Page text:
Duke Thomas doesn’t dwell on the moment, but he knows it as the most disappointing play of his collegiate career.
Thomas, a 5-foot-11, 178-pound senior cornerback from Killeen, Texas, didn’t think UCLA backup quarterback Jerry Neuheisel would throw a deep ball on him. But, with the Bruins deep in Texas territory late in last year’s game at AT&T Stadium in Arlington, wide receiver Jordan Payton blew past Thomas on a double move. Neuheisel would connect with the streaking Payton for the game-winning touchdown.
“I should not have let that happen,” Thomas said. “It doesn’t bother me to talk about it. Really, I learned from the experience. … It was really a dumb play I made. First of all, the coverage didn’t even call for me to take that route — I got too greedy. It was too greedy of a play. That’s what I learned — I need to just play within the defense.”
Despite his mistake against UCLA, Thomas still relishes in the spotlight. He likes to get passes thrown his way, as they’re a chance for him to make a play. Most importantly, Thomas’ most disappointing collegiate play taught him how to have a short memory.
“You have to have short memory, and that’s what [Thomas] realizes now, and he does have a short memory now,” head coach Charlie Strong said.
Nearly a year removed from the play, Thomas has put the play behind him and is ready to take over as the leader of the secondary. He may not be as loud as former cornerback Quandre Diggs, but he’s still willing to speak his mind. Thomas has played alongside NFL defensive backs Kenny Vaccaro and Carrington Byndom. He’s ready to take what he’s learned from his former teammates and apply it to the field.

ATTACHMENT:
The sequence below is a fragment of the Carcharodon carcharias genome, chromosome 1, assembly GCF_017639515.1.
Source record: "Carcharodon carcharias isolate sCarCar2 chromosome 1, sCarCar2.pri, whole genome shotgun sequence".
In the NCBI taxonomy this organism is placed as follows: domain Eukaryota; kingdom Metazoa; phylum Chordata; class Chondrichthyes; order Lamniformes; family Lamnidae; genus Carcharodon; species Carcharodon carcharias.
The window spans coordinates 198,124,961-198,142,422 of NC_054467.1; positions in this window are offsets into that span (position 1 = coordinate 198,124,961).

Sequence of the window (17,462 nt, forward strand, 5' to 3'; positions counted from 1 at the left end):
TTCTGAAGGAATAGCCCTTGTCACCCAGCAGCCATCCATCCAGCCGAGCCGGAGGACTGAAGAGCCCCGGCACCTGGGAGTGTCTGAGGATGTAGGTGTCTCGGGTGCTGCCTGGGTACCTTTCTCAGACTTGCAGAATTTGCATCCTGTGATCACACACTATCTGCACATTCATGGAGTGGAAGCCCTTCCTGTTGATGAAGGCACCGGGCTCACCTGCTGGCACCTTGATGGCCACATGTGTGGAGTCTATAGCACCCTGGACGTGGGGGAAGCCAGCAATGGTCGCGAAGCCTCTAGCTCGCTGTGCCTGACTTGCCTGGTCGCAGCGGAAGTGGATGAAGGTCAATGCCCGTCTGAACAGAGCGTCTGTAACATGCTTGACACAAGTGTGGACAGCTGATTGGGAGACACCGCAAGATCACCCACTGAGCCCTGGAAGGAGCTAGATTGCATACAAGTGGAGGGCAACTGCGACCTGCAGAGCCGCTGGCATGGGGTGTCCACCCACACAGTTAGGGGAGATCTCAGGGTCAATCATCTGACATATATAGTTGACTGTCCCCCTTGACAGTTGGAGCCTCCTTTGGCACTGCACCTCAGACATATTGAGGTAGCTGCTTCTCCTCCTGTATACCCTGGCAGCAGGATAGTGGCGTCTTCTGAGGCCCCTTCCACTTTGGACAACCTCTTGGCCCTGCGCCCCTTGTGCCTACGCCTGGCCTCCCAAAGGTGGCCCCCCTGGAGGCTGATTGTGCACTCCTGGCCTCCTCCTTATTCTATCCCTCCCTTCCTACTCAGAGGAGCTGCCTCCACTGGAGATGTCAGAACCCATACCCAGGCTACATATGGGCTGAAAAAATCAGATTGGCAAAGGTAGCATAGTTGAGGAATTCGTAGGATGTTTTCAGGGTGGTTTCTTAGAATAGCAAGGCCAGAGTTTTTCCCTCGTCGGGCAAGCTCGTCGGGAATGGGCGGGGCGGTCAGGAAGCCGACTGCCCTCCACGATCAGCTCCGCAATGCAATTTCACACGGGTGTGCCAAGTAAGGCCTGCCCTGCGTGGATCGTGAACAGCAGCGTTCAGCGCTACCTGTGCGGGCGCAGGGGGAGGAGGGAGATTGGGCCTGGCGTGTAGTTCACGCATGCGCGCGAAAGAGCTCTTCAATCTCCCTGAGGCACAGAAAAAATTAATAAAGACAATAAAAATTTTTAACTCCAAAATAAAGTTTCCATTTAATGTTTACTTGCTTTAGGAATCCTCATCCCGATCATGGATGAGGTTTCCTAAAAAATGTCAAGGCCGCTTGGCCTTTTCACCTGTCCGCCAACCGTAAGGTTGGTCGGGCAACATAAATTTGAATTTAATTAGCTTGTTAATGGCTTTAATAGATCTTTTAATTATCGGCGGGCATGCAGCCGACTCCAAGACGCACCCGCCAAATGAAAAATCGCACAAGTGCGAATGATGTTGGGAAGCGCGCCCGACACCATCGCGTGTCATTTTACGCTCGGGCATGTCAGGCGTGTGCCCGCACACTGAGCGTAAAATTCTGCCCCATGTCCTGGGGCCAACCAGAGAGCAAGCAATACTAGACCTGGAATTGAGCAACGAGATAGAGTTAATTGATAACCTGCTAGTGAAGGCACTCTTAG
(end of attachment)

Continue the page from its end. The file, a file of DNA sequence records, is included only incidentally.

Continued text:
“Sitting on the side of Carrington Byndom and guys like Quandre, it’s great to learn from them outside of the game atmosphere — just watching them practice and how their techniques are,” Thomas said. “It’s elevated my game.”
Thomas also considers himself of an old veteran as the only senior cornerback.
As a member of a senior class that hasn’t been a part of a double-digit win season in their Texas careers, Thomas is looking to get the Longhorns back to the top.
“Everyone here came here for the big games,” Thomas said. “They came here for the championships, and that’s what we’re fighting towards.”
He added that Texas’ work ethic has to change if the Longhorns want to get back to winning championships. Thomas said it’s about the team’s chemistry: Guys buying into the program; guys playing for each other and playing for their coach.
As his senior season draws near, Thomas is owning up to his mistake against UCLA and moving past it as he steps into his role as the secondary’s leader.
“It’s over and done with — there’s no reason to continue to dwell on a play that happened a year ago,” Thomas said. “Bad things happen. You got to just move past it.